People pleasers and co-dependents struggle with this part.
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You’ve tried to set a boundary with this person, truly, you have. They just don’t listen! Is there someone in your life that continually crosses your boundaries? Perhaps you never had a boundary, or just gave up trying to set them when it did no good. That’s precisely what some toxic people in your life want to happen. They love when you have poor boundaries!
People pleasers, and co-dependents, grew up being taught that you cannot have boundaries. You were made to change, or hide your emotions, in order to keep your caretaker happy. As a grown-up, you either don’t know how to set a boundary, or have very loose boundaries that others can cross easily.
I was talking with a lady in one of my groups. She was telling me about her Mother’s Day celebration with her son. He came to visit her, but then got angry about the food she made because he was trying to lose weight. She politely told him he didn’t have to eat it. Then, he went on to berate and scream at both her and her husband for the next hour.
This woman has learned that it does no good to argue back with her son. It just escalates the situation. When he turned on her husband, she began to make herself busy cleaning up the kitchen, trying to stay out of the line of fire.
Finally, her son got so disgusted, that he decided to leave. This woman felt so drained, and hurt. She didn’t know what to do about the situation. She knew she didn’t want to talk to her son for a while. Luckily for her, the son does not live with her, so she gets a built-in break. Unfortunately for some of us, that isn’t the case. We live with the boundary crosser.
First, Do You Have a Boundary, and Is It Known?
The woman in my group did not have a clear boundary. Her son did not know that she did not want anyone to yell at her. You might think, “That’s just common sense.”, but some people yell because they think that is the only way someone will listen to them, or they yell out of frustration.
The first thing the woman in my group needs to do is to state a clear boundary. I imagine her saying something like, “I don’t like to be yelled at, and I have trouble listening to what you need me to hear. I will be happy to listen, if you turn down the volume, and have a conversation with me.”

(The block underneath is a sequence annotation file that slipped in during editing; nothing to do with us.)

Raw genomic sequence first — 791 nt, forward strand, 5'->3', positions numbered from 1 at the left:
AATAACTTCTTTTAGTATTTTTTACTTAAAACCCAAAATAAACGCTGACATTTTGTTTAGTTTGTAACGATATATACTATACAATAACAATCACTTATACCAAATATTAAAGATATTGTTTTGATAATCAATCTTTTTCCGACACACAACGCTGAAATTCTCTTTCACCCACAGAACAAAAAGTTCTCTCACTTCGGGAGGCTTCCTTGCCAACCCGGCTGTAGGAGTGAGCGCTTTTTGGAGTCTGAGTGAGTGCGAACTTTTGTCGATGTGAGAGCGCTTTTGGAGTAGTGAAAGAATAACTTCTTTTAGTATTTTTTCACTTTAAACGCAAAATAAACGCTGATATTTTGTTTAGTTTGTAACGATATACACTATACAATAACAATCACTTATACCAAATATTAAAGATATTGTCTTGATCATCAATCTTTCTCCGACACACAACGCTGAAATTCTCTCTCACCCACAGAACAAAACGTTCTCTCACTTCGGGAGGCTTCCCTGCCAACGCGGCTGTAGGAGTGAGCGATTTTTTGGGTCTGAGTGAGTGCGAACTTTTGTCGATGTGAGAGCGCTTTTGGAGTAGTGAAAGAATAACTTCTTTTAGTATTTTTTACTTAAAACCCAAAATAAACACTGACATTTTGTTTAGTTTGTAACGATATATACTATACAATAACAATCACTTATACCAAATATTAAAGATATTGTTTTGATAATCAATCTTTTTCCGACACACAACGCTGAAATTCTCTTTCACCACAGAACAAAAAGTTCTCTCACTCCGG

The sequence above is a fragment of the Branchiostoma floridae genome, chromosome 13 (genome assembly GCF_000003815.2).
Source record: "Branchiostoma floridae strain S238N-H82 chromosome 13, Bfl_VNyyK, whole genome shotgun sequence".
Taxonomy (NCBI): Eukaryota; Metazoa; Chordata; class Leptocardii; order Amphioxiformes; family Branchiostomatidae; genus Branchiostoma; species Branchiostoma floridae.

Her son may attempt to stop yelling. It may take a few tries. What we need to look for when setting a boundary, is whether the person who crossed our boundary is attempting to do better. Is he trying to talk softer? Has he agreed to leave, and come back at another time when he is not so angry? Has he agreed to speak with a therapist, or some other person that can help him work through his emotions?
Have a Boundary consequence in Mind
If you have the opportunity to think about this ahead of time, all the better. The woman in my group knows that her son yells at her. She tenses up when he comes over, because she anticipates a fight.
It would really help her feel more in control if she knew how she wanted to handle it when her son yells at her in the future. She knows she doesn’t like yelling, and doesn’t want to allow it, so now she needs to decide what she will do next time. She can tell him firmly to stop yelling, and ask him to leave her home if he doesn’t. She can’t force him stop yelling, and she can’t make him leave, therefore, she needs to know what she will do if he continues to yell.
She can call the police if she feels threatened, and he won’t leave. Another option is locking herself in a bedroom, or even leaving the home herself if it comes down to that.
It’s not helpful for her to threaten to call the police, and she shouldn’t threaten to leave if she doesn’t intend to follow through. Otherwise, the yelling will continue to escalate, and she will feel more victimized.
Now, think about the boundary you decided on. What will you do the next time someone crosses that boundary? Here are a few things to try:
- Clearly state your boundary
- State how you will handle the situation if they don’t stop, or if they do the thing again. “The next time I feel like you are yelling at me, I will need to leave the room.”
- Limit your engagement by leaving the conversation, leaving the room, or leaving the premises
- Limit contact (See this person only on holidays, only when other people are around, only at family functions, etc.)
- Take a break from the relationship
- Cut contact for a set period of time, or indefinitely
Most People Will Honor Your Boundary
Most of the people in your life will honor your boundary and respect you for setting limits. The people that don’t honor your boundary, are the people that benefit from you having loose boundaries.
My group member’s son, for example, benefits from her loose boundary by feeling power over her. He is feeling miserable inside, and by intimidating her, he can put that energy onto her to carry. After their interactions, she feels miserable, and he feels a bit better. If she doesn’t set and enforce a boundary, she will continue to feel miserable during their interactions.
Surround yourself with people that value your relationship, and therefore honor and respect your boundaries. If you are a people-pleaser, or co-dependent, it’s not too late for you to learn how to set healthy boundaries and fill your life with respectful, loving relationships.
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